BR: Bonjour tristesse (1958)

December 16, 2012 | By

Return to: Home Blu-ray, DVD, Film Reviews / B

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Film: Excellent/ BR Transfer: Excellent/ BR Extras: Good

Label: Twilight Time/ Region: All  / Released: November 13, 2012

Genre: Drama

Synopsis: Jealous of of her father’s love for an old friend, Cecile plots an elaborate scheme to destroy his union with Anne, but with terrible consequences.

Special Features: Isolated mono music track / 8-page colour booklet with liner notes by Julie Kirgo / Limited to 3000 copies / Available exclusively from Screen Archives Entertainment

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Review:

After going through the Hollywood studio system as a contract director during the 1940s, Otto Preminger re-established himself during the 1950s as one of the decade’s most important indie filmmakers. Preferring to make social statements within frank, if not lurid stories, Preminger’s work may not be as potent as Stanley Kramer’s own dramas about racism, anti-Semitism, and young adults struggling to find meaning and self-worth amid the rules of an older generation, but it’s perhaps more cinematic, because Preminger understood the value in enhancing his subject matter by exploiting the production elements readily available from the studios.

Preminger’s peak indie work remained glossy and commercial, pretty much eschewing any sense of realism in favour of entertaining audiences, and perhaps sneaking in a small message or two when the dramatic timing was right (although one can even argue his 1963 mega-epic, Exodus, was more about delivering Epic Moments than a message about religious tolerance. Substitute any other culture and the founding of a nation, and there’s little that needs to be altered to the story.)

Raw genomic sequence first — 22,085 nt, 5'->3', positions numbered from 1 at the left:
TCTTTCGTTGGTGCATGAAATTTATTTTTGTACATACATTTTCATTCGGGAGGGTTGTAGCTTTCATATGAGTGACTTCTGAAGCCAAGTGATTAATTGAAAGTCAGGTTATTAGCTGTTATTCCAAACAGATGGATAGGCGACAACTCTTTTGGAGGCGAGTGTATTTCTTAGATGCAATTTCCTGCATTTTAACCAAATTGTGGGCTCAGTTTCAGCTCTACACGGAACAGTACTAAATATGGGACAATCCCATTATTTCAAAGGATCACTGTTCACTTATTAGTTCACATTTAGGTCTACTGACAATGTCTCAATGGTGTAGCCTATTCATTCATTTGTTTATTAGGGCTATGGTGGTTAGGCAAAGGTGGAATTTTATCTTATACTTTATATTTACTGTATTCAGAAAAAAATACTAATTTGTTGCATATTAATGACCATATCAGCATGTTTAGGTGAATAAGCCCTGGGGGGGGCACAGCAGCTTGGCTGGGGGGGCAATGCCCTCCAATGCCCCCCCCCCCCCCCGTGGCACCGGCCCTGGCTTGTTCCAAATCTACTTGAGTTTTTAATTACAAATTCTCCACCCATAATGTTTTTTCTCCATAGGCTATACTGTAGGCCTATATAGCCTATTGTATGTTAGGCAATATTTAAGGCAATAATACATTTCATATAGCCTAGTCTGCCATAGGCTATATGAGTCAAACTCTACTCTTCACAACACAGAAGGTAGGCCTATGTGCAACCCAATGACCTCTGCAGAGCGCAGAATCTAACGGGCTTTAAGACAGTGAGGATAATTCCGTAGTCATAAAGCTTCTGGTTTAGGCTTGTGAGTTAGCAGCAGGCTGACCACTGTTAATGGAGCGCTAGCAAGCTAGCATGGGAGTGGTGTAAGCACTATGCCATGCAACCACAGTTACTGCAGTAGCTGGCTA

That same glossy, cinematic approach to hot-button topics is readily evident in his film version of Francoise Sagan’s novel about being a wayward, spoiled brat in a world populated by pretentious wealthy adults who’ve warped her own worldview of not giving a damn about anything, except having fun in perpetuity.

Somewhat written off by critics during its original theatrical run, Preminger’s film espouses to present a deeply emotional saga about lost youth, but it seems to work more as a subversive critique of Francoise Sagan’s pretentious characters. Preminger and / or screenwriter Arthur Laurents (Anastasia, West Side Story) may well have recognized the preciousness of the novel, given the ennui of daughter Cecile (a radiant and ravishing Jean Seberg) is grating to the nth degree; regardless of how triste the little monster becomes in the finale, she has barely a glint of remorse for the tragedy she set in motion, making both herself and her playboy father Raymond (David Niven) fairly unsympathetic.

Not unlike Dangerous Liaisons, Bonjour is about arrogant, bored rich folks playing games with each other, and by restricting the focus on the upper class, the film becomes a somewhat modern take on the rich destroying each other, as though wealth and privilege not only breed petty contempt for one’s kind, but a certain amusement in plotting intricate embarrassment and chaos.

Bonjour is also a strangely vivid dramatization of the Electra complex where Cecile becomes vengeful when her mother’s old friend Anne (Deborah Kerr, quite excellent) begins a romance with her father. The morality is completely deranged in Bonjour: Cecile is comfortable with her father sleeping with women half his age because she knows Raymond will never offer them marriage. Floozies like Else (Mylene Demongeot) are too young and airheaded to assert themselves as a mother figure and demand Cecile change her behaviour the way Anne does, once she becomes engaged to Raymond.